Friday, August 18, 2017
Book Review: '9 Presidents Who Screwed Up America' by Brion McClanahan
McClanahan opens with a thesis about the intent of the founders versus modern expectations. "These men argued that the president was not to be a king, nor would he have the power George III had in England. But the understanding of the executive branch among most Americans— including historians— has been distorted. We ask what we think the president should do in office, not what he is constitutionally permitted to do in office. The latter should be the measure of the man." "In the Constitution, the founding fathers generation left as a vehicle for preserving self-government. We ignore it at our peril."
The terms of office of the 13 presidents addressed in the book cover the full history of the country: the founding, expansion through the early 18th century, the Civil War, Reconstruction, the progressive era, World War I, the Depression, World War II, Vietnam and the great Society, and now Obama.
McClanahan discusses each of the presidents' untertakings in various spheres of action. In foreign policy and in war, did they follow the constitutional separation of powers whereby the Senate takes the lead? Did they allow the Senate to advise and consent? Did they allow the legislature to draft the legislation, or did they actively involve themselves in the legislative process? Did they execute the laws as passed by Congress, or did they selectively enforce them? Did they push themselves into the legislative and judicial spheres by setting up national boards that performed all three processes without supervision?
His conclusion is that the nine presidents who screwed things up built on each other's precedents, increasingly ignoring the written limits on executive power in the Constitution. If there is one somewhat hopeful note, it is that it is not getting worse. The invasions of privacy in the Lincoln and Wilson administrations seem to be at least as destructive as those of Bush and Obama. Likewise, the suppression of freedom of the press during the wartime administrations of Lincoln, Wilson and Roosevelt was worse than what we are seeing today. Today's invasions are more threatening because they are backed by more dangerous technologies: electronic eavesdropping, drones, access to bank records and the like.
The four presidents that got things right were Jefferson, Tyler, Cleveland and Coolidge. They stayed within the prescribed powers of the chief executive. McClanahan notes that history considers the latter three to be weak presidents because they did not "get things done." That is exactly the point, and perhaps the most difficult point for any government. One has to know when not to act.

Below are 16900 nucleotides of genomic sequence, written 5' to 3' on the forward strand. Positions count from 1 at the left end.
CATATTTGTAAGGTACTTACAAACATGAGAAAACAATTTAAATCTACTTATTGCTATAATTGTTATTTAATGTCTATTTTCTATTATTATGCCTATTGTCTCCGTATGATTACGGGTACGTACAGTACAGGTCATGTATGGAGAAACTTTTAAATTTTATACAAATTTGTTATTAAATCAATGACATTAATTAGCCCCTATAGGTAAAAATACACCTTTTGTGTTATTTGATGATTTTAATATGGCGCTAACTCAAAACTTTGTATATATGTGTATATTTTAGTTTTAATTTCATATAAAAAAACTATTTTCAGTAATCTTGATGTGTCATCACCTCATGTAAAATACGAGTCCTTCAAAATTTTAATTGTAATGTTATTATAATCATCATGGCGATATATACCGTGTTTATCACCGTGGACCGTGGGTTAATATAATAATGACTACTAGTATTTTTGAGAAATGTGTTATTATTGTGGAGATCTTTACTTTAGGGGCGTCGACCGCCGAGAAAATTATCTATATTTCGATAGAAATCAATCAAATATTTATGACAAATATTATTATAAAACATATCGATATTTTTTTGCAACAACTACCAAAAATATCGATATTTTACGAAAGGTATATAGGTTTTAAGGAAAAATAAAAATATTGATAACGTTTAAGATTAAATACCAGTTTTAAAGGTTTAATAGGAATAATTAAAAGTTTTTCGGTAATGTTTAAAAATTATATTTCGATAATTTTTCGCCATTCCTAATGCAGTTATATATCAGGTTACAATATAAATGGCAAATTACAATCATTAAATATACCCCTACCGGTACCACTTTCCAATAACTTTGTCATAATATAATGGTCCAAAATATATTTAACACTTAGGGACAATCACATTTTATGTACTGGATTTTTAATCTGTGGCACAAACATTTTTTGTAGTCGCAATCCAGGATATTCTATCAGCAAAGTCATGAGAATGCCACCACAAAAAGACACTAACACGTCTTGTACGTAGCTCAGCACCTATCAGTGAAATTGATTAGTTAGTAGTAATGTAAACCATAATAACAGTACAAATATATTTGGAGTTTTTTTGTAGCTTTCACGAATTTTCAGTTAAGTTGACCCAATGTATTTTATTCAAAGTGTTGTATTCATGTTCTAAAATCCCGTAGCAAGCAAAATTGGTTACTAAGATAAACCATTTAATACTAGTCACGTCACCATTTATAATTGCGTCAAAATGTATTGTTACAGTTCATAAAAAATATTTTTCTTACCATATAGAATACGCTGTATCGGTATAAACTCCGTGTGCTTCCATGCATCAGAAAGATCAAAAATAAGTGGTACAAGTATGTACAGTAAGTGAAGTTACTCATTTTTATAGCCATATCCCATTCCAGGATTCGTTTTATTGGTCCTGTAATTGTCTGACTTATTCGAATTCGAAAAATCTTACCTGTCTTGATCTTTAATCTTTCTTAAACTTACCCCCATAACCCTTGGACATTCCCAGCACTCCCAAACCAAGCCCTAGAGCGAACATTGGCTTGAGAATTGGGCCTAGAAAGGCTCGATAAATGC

McClanahan confines himself quite narrowly to a discussion of the Constitution and the constitutionality of the activities of these 13 presidents. He could not do otherwise and hold the book to a readable length. His final chapter, what can we do, is a prescriptive list of constitutional amendments that might bring things back into balance.
What he does not discuss, what he could not discuss within the scope of this book, are the limits of human nature. Humans have a bias toward action. The citizenry looks to the president, as the man in charge, to fix problems whether or not they are within his job description. Since taking action usually involves assuming more power and commanding resources that can be parceled among one's friends, it is entirely natural for a chief executive to eagerly answer a call to action. This is the nature of leaders worldwide. The restraint that the Constitution calls for is unnatural. We should not be surprised that presidents do not answer the call.
It takes a lot of drive and a big ego to seek the presidency. It is not surprising that two of the four presidents that McClanahan credits with trying to save the institution were modest men who came into the presidency when their predecessor died in office. Tyler and Coolidge had few further political ambitions and could afford to be honest. Coolidge resisted intense pressure to help predominantly black citizens victimized by the greatest Mississippi flood of all times. His heart may have gone out to them, and they may have been predominantly Republican voters, but it was not the federal government's job to do anything. He stood on principle. McClanahan writes